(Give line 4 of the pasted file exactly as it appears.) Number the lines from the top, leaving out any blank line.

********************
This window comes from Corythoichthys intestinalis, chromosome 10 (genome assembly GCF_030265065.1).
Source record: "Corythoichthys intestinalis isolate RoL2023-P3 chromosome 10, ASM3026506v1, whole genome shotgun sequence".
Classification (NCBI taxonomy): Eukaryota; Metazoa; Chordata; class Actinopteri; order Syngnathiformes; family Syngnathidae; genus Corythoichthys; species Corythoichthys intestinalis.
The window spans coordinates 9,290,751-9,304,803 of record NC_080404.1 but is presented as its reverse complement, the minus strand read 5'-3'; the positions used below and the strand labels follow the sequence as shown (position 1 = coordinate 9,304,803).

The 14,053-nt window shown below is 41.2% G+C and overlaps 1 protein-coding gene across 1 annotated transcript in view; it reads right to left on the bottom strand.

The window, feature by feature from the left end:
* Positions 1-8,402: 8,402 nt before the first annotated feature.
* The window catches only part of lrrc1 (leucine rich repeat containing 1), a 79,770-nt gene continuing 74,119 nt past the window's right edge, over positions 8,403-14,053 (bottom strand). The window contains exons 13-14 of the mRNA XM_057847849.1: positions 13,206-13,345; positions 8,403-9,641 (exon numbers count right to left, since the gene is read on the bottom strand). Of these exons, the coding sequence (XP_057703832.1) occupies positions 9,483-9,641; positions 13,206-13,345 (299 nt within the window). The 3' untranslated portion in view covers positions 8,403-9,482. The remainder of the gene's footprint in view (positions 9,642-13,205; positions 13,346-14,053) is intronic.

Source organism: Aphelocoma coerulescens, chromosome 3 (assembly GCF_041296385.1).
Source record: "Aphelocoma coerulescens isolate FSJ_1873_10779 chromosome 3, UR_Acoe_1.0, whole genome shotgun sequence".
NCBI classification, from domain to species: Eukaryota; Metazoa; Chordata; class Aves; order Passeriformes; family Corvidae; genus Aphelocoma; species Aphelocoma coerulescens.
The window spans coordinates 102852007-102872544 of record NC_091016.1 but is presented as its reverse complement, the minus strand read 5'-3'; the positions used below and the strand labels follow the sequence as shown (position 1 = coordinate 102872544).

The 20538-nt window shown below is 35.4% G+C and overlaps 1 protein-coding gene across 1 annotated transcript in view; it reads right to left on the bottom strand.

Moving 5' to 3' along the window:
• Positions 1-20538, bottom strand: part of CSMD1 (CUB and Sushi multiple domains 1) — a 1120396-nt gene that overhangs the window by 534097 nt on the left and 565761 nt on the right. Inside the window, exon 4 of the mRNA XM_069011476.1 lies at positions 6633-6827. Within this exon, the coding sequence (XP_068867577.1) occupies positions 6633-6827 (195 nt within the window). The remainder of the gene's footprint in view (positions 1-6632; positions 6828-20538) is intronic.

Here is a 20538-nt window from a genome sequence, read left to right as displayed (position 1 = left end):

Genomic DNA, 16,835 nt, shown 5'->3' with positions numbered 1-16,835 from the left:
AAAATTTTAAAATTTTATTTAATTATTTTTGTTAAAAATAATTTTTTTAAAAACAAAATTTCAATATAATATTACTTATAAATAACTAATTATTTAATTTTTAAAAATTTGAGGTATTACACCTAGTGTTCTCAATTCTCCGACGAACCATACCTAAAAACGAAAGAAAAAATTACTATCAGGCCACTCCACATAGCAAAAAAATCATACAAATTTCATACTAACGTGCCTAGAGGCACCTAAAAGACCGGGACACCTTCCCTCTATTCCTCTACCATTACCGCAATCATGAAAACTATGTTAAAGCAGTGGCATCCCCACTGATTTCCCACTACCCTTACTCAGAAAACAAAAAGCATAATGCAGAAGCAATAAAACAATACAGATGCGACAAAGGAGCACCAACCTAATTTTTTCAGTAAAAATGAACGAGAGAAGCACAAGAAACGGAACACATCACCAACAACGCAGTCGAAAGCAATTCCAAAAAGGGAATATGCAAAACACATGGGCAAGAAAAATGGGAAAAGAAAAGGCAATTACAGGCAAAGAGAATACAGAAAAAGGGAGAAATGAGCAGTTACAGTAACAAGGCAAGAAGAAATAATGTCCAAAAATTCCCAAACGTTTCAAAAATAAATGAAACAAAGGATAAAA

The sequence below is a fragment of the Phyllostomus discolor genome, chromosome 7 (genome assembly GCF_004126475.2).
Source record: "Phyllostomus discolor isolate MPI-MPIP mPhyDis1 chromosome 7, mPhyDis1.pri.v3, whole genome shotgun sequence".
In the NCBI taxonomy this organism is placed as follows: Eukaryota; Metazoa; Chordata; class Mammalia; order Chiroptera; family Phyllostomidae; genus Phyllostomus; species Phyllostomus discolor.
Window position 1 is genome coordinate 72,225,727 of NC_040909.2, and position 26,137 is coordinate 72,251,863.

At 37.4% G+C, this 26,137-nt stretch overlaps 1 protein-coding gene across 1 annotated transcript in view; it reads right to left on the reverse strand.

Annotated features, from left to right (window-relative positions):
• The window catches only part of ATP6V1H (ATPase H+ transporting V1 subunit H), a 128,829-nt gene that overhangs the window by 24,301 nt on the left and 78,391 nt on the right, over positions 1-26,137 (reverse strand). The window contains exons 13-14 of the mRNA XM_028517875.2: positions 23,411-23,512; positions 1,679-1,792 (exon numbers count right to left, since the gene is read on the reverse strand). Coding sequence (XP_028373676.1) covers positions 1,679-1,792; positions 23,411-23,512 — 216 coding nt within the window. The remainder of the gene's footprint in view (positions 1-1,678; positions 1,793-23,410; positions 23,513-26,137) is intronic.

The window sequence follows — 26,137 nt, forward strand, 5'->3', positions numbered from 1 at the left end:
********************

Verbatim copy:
The window spans coordinates 9,290,751-9,304,803 of record NC_080404.1 but is presented as its reverse complement, the minus strand read 5'-3'; the positions used below and the strand labels follow the sequence as shown (position 1 = coordinate 9,304,803).